There are many types of fertilizers and pesticides that can promote the growth of healthier, more flower-producing plants. However, many of these chemicals have been linked to adverse health effects in the past. In addition, marijuana vaping systems have been recalled recently for producing aerosols containing metals derived from components inside the device. The data are clear, as stated in a 2017 article monitoring the illegal international indoor cannabis plantations: “Illegal cannabis cultivations should be considered a serious health risk”.

In most cases, contaminated cannabis products do not possess any visible features that could alarm users of their inherent danger. Though visual markers such as rotting or moldy flowers can be a strong indicator.

The role of regulatory agencies such as the Canadian government is to ensure public safety. By regularly requiring batch testing of cannabis products for pesticides, mycotoxins, heavy metals, and other contaminants, the government can ensure that Canadian citizens are protected from long-term exposure to toxins.

What can consumers do?

Obviously, the best and most direct solution is to limit potential exposure to such contaminants by avoiding black market drugs altogether. Simply put, the potential hazards associated with illicit MOM products far outweigh their price benefits. 

It is understandable, however, that many cannabis enthusiasts prefer their tried and tested MOM providers to the more expensive, regulated legal market. Whether due to price, limited access to dispensaries, or availability of specific strains, many consumers will likely continue to shop online and risk the potential health hazards associated with the industry. Not to mention, many MOMs actively incentivize consumers by promoting discount coupons, 420 sales, bulk discounts, and much more.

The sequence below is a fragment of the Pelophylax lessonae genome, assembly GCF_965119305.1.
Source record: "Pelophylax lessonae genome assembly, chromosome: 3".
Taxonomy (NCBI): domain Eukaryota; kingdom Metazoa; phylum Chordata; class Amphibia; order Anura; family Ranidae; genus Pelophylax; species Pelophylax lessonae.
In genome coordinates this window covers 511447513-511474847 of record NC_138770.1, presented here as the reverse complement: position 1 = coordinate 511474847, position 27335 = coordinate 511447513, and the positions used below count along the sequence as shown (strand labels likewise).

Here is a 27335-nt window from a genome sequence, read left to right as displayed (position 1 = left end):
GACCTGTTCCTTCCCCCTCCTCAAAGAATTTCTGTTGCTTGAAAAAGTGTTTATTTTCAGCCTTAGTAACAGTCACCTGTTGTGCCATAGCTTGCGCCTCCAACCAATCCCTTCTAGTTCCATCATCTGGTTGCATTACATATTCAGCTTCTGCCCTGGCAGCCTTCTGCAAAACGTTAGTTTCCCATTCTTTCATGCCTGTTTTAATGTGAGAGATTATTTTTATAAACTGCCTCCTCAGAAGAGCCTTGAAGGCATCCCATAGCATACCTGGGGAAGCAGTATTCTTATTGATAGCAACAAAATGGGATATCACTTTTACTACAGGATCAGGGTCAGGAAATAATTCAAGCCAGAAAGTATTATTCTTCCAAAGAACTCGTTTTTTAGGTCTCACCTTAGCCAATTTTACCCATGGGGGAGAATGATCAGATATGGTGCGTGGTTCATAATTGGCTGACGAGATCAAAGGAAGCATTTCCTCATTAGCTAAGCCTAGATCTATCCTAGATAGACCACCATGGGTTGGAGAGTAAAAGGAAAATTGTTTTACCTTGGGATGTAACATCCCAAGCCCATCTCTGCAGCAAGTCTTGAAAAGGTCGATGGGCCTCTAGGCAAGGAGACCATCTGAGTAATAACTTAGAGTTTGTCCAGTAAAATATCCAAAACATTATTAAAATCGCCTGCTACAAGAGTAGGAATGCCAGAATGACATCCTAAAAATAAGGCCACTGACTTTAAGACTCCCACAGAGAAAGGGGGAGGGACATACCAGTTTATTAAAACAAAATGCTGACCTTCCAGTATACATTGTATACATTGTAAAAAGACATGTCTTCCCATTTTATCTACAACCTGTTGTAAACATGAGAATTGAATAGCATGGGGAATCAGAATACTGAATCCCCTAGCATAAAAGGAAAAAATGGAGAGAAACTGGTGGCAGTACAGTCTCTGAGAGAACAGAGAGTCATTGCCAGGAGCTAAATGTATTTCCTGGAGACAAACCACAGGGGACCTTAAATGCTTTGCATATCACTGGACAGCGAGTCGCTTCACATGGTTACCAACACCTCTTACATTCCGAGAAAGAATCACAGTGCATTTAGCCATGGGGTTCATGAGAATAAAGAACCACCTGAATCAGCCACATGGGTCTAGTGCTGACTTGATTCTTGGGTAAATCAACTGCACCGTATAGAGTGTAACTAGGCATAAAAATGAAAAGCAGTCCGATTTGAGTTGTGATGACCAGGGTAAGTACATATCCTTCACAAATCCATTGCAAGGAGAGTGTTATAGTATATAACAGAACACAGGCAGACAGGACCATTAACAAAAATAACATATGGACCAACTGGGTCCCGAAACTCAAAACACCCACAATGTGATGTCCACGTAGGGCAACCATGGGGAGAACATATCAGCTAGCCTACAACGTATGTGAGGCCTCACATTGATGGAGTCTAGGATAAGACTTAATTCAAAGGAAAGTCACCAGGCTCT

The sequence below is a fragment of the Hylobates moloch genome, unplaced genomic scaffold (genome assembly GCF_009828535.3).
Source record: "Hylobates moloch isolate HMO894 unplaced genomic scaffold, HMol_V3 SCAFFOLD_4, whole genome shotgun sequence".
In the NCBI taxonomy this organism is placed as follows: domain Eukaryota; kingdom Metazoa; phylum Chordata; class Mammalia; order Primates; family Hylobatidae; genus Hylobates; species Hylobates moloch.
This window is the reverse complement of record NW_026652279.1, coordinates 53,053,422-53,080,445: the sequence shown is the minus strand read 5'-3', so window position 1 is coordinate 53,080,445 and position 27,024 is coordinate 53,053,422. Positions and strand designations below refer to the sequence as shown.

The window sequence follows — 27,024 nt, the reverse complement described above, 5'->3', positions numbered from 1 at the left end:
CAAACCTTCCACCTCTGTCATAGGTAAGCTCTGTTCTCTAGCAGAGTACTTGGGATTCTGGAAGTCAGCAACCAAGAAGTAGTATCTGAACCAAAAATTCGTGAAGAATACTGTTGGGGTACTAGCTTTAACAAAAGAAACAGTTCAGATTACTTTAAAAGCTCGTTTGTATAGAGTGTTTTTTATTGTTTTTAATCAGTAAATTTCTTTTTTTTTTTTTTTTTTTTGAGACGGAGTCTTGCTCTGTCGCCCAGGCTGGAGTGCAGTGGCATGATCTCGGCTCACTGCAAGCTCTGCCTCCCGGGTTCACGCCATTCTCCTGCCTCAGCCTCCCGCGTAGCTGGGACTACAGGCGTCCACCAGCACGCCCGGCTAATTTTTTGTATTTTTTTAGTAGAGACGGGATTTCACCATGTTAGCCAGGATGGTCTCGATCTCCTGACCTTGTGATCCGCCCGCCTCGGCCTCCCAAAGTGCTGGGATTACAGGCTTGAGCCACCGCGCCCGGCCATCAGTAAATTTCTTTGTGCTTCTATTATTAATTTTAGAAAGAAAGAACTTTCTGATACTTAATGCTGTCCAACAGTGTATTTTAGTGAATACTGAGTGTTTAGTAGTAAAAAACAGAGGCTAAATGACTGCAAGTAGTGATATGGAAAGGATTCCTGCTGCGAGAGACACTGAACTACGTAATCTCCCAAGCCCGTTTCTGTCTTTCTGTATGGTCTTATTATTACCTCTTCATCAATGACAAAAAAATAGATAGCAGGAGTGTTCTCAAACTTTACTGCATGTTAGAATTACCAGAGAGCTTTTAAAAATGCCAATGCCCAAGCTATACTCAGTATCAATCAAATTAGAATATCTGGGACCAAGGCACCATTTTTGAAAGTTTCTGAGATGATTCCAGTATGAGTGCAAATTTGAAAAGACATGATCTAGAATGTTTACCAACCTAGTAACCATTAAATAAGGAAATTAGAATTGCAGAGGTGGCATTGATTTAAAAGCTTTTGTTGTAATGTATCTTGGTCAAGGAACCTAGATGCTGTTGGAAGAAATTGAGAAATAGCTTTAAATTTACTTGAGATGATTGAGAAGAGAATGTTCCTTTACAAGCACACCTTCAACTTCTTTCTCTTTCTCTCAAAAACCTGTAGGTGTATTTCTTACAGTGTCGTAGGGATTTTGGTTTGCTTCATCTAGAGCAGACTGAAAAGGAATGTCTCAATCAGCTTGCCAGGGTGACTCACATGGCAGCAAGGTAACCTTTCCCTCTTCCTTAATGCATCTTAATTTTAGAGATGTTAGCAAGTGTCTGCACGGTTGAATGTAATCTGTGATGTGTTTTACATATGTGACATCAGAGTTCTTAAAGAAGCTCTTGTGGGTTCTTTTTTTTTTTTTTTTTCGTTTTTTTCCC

Needless to say, consumers are at the center and the most important part of the profitable operation of these illicit markets. Without demand, these organizations cannot stay relevant and will be forced to change their practices to regain the trust of their client base. Therefore, the first step many consumers can take is to contact their preferred provider and voice their concerns regarding the lack of regulatory practices. With enough demand, these organizations will be incentivized to change and regulate their products to retain their customer base.

Another, more expensive solution is to audit a preferred vendor by purchasing and independently testing their products for contaminants. The Canadian government provides an updated list of all authorized laboratories that have the capacity to provide analytical testing under the Cannabis Act.

There is considerable information available online about regulatory cannabis tests and why they are necessary for everyday consumers. It is encouraged that consumers learn and familiarize themselves with these regulatory practices and understand the underlying impacts these toxins can have in the long-term. 

Ian Vand is a technical sales specialist at PPB Analytical Inc